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May 19, 2013
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By Chris Simpson
Although the son-in-law of former president Moussa Traoré, Cheikh Modibo Diarra stayed away from Malian politics for most of his adult life.
Diarra was known instead as one of Mali’s brightest stars in the diaspora. He was a renowned astrophysicist, studying first in Paris and then at Howard University in the United States, before going on to the National Aeronautics and Space Administration (NASA). At Nasa, Diarra was a leading interplanetary navigator, heavily involved with the Mars Pathfinder mission.
Malian Prime Minister Cheikh Modiba Diarra is facing criticisms for a recent statement made in Burkina Faso about talks with rebels occupying northern Mali.
Diarra had said the Malian government was open to dialoguing with the rebel groups MNLA and Ansar Dine as they were Malians whose views needed to be heard.
Malians have adopted opposing views on the timing and essence of a planned national consultative conference to discuss the future of the country hit by rebel incursions in the north.
Leading the opposition to the conference is the United Front for the Protection of Democracy (FDR), the largest coalition of political parties, civil society organizations and labor unions in the country.
Prime Minister Cheikh Mdibo Diarra has said it is possible to dialogue with rebel groups in northern Mali, which has been under secessionists control for the better part of the year.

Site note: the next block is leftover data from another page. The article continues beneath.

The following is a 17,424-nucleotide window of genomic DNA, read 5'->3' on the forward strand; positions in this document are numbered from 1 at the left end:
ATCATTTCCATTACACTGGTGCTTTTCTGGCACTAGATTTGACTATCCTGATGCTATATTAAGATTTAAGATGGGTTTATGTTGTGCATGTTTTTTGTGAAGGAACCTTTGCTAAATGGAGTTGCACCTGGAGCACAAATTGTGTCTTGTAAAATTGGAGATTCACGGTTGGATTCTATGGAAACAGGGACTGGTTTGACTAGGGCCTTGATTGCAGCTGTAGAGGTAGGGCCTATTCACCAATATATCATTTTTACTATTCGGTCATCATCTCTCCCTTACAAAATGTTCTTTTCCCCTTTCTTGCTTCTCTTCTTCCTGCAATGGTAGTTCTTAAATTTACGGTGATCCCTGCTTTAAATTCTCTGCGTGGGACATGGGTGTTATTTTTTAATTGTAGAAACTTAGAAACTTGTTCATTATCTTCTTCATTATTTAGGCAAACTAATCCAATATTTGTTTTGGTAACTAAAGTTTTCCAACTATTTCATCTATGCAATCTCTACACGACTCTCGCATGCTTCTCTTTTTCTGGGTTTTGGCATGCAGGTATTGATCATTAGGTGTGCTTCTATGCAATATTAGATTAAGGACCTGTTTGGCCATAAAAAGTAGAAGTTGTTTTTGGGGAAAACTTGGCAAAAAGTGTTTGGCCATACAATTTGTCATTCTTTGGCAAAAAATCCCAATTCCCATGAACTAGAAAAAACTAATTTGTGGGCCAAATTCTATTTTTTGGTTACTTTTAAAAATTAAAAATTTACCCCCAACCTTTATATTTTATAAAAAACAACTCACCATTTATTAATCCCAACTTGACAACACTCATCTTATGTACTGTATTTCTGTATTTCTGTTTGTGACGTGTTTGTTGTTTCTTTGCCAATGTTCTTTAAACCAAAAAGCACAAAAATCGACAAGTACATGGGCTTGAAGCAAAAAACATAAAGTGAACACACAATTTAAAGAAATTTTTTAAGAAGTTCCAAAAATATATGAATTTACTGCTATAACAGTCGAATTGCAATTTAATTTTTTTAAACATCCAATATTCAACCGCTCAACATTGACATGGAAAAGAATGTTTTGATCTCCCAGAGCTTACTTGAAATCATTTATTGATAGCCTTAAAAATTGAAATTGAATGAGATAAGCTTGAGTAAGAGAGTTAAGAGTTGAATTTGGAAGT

He said the Bamako government would hold talks with the radical Islamic movement Ansar Dine and the Touareg rebel National Movement for the Liberation of Azawad, the MNLA, noting that these are Malians whose voices must be heard.
A senior researcher at the Institute for Security Studies Africa (ISS) has suggested that the political process of negotiation be continued as the military intervention is being planned for northern Mali.
Lori-Anne Therou-Benoni thinks that the threat of a military intervention could help speed up the negotiations, and noted, however, that the political and military processes could run parallel to bring a solution.
The international NGO Oxfam has warned that the crisis in Mali could get worse before it gets better, even with the anticipated international military intervention in the Islamist rebel-held north.
For months, relief agencies have highlighted a series of humanitarian problems in Mali, where about a quarter million people are internally displaced and a similar number seeking refuge in neighboring countries.
Burkina Faso Foreign Minister, Djibril Bassole, has urged Malian Islamist rebel group Ansar Dine to make good its commitment to a peaceful resolution of the crisis in northern Mali.
Bassole was speaking after he brokered an agreement with the rebel faction to allow humanitarian aid groups into its territory.
Mali's Foreign Minister Tieman Coulibaly has denied that he met representatives of the Ansar Dine Islamic movement in the Burkinabe capital, Ouagadougou, as reported by the media.
Coulibaly clarified to reporters in Bamako on Monday that though he was on a visit to the Burkinabe capital at the weekend, he did not meet with any member of the rebel groups Ansar Dine or the MNLA.
As preparations continue for the deployment of an international force in Mali, Liberia’s President Ellen Johnson-Sirleaf has called for increased support to the sub-regional bloc, ECOWAS.
During talks with her Guinean counterpart Alpha Conde at the Conakry international airport, President Sirleaf noted that the Malian crisis also concerns the entire African continent.
A new report by the World Bank and International Finance Corporation says 17 sub-Saharan countries are among the 50 economies making the biggest improvement in business regulation for domestic firms.
The improvement has been going on since 2005.